It was a telling scoreline. The last time Scotland suffered such a thumping against their near-neighbours was at the European Championships back in 2017, the first major tournament Scotland had qualified for. They followed it up by reaching the next finals with a place at the World Cup in France two years later (where they were narrowly beaten 2-1 by England). At that point, the hype around women's football had never been higher in Scotland, but the SFA have since squandered it, mainly through bad decisions regarding the manager's position.

Shelley Kerr, who led the team to France, should not have stayed on after a bust-up with her players in the wake of the 3-3 draw with Argentina which saw Scotland eliminated; a tempestuous meeting which she herself admitted took place after the consumption of alcohol by the coaching staff. The hangover remained for the following Euro campaign, which ultimately saw Scotland eliminated following three straight 1-0 defeats to Finland and Portugal.

A change was needed but Martinez Losa has never looked like the right fit. Scotland have consistently looked like they're playing within themselves. The tactic is to pass the ball, but his team often look like they're doing so simply for the sake of it. There is consistently a lack of tempo, a lack of urgency, and they have a dreadful habit of giving away soft goals.

His squads often appear imbalanced, his post-match interviews rarely reflect what the viewer has just witnessed on the park, and he's often talked about bringing through younger players but seems hesitant to give many a proper chance.

There was a moment midway through the first half of the Finland game which should be the final straw. As Martinez Losa and his coaching staff furiously instructed Chelsea Cornet to sit deeper in the midfield, they were rebuffed by a frustrated Erin Cuthbert who barked back to the bench "that's not the gameplan!". There was always a suggestion the players were on his side, but if they aren't getting clear instructions then that hardly seems probable any more.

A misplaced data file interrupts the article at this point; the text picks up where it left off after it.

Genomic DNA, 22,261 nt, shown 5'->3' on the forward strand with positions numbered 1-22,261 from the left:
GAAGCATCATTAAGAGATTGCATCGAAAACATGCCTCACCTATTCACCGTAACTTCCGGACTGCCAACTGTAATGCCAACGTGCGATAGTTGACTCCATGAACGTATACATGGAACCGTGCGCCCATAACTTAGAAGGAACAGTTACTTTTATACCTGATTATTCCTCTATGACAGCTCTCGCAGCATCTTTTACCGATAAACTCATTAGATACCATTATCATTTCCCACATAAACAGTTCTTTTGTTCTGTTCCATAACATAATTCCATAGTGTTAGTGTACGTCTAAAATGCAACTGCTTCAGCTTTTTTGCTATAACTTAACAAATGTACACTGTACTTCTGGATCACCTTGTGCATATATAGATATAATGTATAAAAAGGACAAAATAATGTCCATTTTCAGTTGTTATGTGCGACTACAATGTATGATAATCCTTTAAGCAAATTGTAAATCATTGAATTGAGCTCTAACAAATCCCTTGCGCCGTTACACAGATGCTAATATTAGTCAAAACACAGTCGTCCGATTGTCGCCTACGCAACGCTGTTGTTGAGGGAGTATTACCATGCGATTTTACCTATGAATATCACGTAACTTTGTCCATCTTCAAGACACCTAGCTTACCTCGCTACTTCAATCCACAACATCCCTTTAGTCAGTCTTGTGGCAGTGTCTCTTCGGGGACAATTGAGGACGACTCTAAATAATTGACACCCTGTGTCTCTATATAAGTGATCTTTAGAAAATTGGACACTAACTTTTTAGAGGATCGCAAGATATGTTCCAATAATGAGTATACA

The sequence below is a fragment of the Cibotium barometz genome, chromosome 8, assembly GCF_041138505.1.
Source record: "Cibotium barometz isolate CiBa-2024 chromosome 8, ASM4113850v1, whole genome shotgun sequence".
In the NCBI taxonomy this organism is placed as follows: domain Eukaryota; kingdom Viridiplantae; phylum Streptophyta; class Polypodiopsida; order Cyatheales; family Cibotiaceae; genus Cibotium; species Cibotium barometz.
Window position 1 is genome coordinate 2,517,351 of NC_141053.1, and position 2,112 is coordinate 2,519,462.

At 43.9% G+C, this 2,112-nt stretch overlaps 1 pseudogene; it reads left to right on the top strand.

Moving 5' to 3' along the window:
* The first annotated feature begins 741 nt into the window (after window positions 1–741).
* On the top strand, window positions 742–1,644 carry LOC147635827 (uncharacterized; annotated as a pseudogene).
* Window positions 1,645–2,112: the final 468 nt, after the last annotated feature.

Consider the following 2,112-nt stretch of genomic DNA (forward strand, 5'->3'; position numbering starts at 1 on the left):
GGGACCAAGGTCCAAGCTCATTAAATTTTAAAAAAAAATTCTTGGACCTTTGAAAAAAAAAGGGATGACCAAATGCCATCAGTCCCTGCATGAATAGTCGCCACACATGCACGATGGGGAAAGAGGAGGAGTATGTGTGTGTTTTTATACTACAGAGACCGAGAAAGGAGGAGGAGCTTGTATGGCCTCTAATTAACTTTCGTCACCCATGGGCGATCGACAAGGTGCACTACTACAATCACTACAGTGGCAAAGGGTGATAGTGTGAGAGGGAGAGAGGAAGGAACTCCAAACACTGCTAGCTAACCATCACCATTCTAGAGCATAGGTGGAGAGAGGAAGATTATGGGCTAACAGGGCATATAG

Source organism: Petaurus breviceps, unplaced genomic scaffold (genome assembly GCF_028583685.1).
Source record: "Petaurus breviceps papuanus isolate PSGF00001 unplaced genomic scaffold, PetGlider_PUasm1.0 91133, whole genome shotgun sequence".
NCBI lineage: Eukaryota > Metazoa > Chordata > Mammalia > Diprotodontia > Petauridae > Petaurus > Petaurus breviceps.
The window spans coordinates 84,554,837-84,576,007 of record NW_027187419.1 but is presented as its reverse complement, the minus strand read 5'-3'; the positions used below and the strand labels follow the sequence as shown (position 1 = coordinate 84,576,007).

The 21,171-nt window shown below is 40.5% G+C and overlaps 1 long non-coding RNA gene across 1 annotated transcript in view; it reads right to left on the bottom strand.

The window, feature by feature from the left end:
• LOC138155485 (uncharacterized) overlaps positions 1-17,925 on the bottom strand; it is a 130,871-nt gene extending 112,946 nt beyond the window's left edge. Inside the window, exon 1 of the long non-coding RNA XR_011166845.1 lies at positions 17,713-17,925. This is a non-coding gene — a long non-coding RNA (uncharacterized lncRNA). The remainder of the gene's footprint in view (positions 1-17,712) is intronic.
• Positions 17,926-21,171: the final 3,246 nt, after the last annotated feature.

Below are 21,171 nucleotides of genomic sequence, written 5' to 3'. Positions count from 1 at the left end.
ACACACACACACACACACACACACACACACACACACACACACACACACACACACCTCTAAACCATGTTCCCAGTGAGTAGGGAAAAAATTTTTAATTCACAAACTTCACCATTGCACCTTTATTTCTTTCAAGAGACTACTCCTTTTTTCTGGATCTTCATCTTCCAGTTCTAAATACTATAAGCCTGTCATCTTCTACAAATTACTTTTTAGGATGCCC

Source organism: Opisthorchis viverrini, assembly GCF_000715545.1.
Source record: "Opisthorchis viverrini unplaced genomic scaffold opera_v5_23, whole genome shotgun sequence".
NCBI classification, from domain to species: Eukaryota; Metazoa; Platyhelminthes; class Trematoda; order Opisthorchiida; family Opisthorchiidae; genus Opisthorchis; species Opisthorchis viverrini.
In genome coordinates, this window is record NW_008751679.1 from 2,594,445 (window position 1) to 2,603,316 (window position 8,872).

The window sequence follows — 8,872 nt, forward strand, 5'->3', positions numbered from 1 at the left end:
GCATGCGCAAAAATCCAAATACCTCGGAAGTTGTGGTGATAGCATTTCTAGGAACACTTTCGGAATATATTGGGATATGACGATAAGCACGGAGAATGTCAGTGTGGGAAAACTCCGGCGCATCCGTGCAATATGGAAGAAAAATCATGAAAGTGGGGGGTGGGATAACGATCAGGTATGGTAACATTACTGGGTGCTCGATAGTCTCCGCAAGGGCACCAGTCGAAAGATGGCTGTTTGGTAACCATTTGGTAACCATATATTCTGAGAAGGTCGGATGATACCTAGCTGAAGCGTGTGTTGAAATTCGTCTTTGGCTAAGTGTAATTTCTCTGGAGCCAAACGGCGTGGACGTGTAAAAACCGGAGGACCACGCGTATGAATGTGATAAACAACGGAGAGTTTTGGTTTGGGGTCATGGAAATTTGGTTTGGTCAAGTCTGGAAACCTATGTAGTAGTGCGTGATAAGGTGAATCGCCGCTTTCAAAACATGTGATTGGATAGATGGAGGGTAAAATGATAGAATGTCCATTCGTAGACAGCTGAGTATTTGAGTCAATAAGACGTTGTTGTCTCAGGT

Then there's his decision not to live in Scotland, even temporarily. Instead choosing to fly back and forth from London. Such allowances can be tolerated if the team is winning, but when things aren't right on the park you can't help but question the level of commitment. And, to top it all off, Scotland are now down to 25th in the world rankings, their lowest position since August 2010.

You don't want to keep making comparisons, but if this were the men's team there would be national outrage. Martinez Losa, and those in charge of his initial hiring and maintaining his current position, are fortunate that there isn't yet the same kind of interest in the women's game, while the culture of dissension from supporters isn't there at this moment in time either. 

It's a dereliction of duty from the SFA. Scotland have so many incredibly talented players and a growing determination from passionate followers to make women's football a daily relevance in this country. Success is required to make that translate to more bums on seats. But they're being let down by a head coach who in almost three years has yet to show he's the right man for the job, and a governing body who seemingly couldn't care less as long as he doesn't rock the boat. It's time for a change.